Ecosystems can simultaneously provide multiple functions and services. Knowledge on the combinations of such multi-dimensional functions is critical for accurately assessing the carrying capacity and implementing sustainable management. However, accurately quantify the multifunctionality of ecosystems remains challenging due to the dependence and close association among individual functions. Here, we quantified spatial patterns in the multifunctionality of alpine grassland on the Tibetan Plateau by integrating four important individual functions based on data collected from a field survey and remote sensing NDVI. After mapping the spatial pattern of multifunctionality, we extracted multifunctionality values across four types of grassland along the northern Tibet Plateau transect. Effects of climate and grazing intensity on the multifunctionality were differentiated. Our results showed that the highest values of multifunctionality occurred in the alpine meadow. Low values of multifunctionality were comparable in different types of grassland. Annual precipitation explained the large variation of multifunctionality across the different types of grassland in the transect, which showed a significantly positive effect on the multifunctionality. Grazing intensity further explained the rest of the variation in the multifunctionality (residuals), which showed a shift from neutral or positive to negative effects on multifunctionality across the different types of grassland. The consistently rapid declines of belowground biomass, SOC, and species richness resulted in the collapse of the multifunctionality as bare ground cover amounted to 75%, which corresponded to a multifunctionality value of 0.233. Our results are the first to show the spatial pattern of grassland multifunctionality. The rapid decline of the multifunctionality suggests that a collapse in the multifunctionality can occur after the vegetation cover decreases to 25%, which is also accompanied by rapid losses of species and other individual functions. Our results are expected to provide evidence and direction for the sustainable development of alpine grassland and restoration management.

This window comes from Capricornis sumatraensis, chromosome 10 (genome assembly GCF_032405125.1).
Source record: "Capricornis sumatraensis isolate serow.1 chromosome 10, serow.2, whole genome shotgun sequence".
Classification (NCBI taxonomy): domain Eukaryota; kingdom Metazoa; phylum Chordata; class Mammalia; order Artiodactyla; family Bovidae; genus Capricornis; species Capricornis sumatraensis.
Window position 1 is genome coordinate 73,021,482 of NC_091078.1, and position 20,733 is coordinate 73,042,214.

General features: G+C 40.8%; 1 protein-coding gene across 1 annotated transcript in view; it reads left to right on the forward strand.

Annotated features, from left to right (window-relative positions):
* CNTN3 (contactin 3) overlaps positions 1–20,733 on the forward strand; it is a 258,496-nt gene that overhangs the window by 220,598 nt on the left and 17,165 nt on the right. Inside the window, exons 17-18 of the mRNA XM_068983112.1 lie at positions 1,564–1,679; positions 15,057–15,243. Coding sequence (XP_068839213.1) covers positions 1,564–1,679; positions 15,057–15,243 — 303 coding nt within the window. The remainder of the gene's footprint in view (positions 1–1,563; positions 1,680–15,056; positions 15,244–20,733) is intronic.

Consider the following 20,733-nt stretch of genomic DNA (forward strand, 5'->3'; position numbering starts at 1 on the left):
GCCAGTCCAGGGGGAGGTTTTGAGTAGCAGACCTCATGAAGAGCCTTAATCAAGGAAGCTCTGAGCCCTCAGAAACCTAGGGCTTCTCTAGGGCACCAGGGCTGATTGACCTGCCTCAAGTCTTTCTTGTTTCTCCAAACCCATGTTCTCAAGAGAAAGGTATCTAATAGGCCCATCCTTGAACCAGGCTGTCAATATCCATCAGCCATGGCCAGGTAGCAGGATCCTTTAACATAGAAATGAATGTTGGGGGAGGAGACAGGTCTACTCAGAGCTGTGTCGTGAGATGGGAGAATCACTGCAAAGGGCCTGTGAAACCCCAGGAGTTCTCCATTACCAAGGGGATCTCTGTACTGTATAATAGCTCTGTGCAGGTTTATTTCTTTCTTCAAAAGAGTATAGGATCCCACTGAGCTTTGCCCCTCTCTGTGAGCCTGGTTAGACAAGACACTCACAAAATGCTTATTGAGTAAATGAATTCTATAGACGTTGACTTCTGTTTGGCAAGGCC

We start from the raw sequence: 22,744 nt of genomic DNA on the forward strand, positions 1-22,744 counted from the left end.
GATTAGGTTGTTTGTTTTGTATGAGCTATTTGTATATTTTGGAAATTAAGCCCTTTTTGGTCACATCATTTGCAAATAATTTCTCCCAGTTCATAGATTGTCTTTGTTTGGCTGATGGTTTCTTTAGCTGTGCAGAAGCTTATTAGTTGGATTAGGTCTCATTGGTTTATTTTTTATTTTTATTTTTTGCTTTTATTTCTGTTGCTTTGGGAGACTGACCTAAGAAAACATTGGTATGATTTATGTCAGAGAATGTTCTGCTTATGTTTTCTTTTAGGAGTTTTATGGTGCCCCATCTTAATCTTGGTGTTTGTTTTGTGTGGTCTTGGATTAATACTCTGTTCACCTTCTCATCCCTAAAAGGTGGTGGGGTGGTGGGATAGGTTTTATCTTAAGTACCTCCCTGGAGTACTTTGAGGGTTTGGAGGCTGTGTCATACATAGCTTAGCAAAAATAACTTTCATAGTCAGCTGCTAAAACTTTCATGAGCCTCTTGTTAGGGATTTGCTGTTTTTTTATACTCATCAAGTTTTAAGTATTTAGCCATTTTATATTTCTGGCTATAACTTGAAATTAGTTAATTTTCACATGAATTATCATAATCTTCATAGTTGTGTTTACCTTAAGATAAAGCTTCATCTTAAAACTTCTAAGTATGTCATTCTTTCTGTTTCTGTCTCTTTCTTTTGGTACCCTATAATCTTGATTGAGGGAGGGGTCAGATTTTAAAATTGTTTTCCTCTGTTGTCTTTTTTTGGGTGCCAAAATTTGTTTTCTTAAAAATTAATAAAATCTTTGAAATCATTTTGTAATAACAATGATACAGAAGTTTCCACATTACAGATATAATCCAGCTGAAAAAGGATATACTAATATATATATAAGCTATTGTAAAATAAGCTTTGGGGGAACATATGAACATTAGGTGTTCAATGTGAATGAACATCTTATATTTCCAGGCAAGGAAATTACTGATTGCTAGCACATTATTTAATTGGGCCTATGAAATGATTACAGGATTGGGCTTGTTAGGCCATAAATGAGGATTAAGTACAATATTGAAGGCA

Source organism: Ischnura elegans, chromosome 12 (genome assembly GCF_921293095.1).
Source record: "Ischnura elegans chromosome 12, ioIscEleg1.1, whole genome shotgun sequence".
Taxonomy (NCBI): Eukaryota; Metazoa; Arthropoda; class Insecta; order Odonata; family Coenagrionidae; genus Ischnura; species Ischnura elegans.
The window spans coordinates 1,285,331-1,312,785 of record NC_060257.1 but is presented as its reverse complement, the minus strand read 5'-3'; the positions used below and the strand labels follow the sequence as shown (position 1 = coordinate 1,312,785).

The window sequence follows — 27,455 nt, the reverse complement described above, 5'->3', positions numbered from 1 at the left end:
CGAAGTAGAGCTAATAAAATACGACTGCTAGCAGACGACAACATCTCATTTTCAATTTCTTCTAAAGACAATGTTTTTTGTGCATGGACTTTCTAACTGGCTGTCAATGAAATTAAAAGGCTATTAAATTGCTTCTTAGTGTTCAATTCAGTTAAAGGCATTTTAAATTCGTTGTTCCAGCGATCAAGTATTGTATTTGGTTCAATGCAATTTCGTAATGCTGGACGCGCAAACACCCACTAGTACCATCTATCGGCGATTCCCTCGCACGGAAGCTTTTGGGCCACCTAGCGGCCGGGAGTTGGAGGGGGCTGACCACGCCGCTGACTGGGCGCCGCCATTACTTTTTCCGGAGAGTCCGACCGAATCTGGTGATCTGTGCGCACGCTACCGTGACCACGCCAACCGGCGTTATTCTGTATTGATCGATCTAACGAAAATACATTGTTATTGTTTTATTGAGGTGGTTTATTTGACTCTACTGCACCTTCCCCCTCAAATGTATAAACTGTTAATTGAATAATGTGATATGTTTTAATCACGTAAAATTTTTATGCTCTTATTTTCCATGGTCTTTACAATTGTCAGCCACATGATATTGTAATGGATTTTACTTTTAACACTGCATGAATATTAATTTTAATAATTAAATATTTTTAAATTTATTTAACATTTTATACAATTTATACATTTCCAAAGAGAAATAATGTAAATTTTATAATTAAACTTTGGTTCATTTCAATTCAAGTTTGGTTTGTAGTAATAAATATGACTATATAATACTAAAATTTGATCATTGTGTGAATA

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Vol. 11 • No. 3